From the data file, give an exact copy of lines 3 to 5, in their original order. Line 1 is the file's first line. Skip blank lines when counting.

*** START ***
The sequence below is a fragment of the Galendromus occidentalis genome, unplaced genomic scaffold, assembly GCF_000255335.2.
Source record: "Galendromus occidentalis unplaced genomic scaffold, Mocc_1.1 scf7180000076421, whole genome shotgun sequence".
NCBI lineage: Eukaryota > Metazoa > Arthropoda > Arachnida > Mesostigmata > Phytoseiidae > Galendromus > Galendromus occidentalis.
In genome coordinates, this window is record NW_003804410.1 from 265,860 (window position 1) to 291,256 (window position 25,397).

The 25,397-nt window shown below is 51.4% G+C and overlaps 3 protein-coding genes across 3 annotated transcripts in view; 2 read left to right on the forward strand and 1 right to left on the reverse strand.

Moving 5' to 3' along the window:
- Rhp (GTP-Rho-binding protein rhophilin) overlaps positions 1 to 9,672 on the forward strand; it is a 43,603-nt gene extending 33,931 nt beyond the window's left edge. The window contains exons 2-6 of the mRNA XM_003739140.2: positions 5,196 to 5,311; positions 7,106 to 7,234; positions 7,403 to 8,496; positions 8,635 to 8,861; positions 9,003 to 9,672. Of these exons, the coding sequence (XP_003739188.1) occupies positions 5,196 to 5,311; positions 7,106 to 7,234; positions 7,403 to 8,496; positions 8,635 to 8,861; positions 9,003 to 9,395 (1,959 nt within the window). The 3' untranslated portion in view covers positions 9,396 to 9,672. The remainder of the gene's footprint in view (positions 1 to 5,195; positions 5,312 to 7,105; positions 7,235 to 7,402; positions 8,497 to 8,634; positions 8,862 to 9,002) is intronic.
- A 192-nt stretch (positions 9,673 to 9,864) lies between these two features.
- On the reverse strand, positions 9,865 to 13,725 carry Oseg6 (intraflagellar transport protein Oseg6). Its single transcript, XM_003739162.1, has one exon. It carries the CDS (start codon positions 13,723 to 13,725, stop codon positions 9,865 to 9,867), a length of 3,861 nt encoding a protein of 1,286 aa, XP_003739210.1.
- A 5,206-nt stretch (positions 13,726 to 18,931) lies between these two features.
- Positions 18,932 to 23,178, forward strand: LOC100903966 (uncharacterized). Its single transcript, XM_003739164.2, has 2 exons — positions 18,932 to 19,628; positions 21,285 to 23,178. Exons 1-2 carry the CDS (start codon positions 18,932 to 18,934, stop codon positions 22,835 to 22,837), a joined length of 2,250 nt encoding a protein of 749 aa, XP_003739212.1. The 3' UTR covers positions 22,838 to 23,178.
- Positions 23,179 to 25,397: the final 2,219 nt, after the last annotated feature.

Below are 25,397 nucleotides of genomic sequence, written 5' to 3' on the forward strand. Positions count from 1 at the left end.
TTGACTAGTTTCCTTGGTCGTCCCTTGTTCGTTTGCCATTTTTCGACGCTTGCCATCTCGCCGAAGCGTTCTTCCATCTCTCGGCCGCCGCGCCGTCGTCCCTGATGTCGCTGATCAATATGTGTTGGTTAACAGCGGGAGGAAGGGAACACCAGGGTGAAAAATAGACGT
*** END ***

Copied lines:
NCBI lineage: Eukaryota > Metazoa > Arthropoda > Arachnida > Mesostigmata > Phytoseiidae > Galendromus > Galendromus occidentalis.
In genome coordinates, this window is record NW_003804410.1 from 265,860 (window position 1) to 291,256 (window position 25,397).

The 25,397-nt window shown below is 51.4% G+C and overlaps 3 protein-coding genes across 3 annotated transcripts in view; 2 read left to right on the forward strand and 1 right to left on the reverse strand.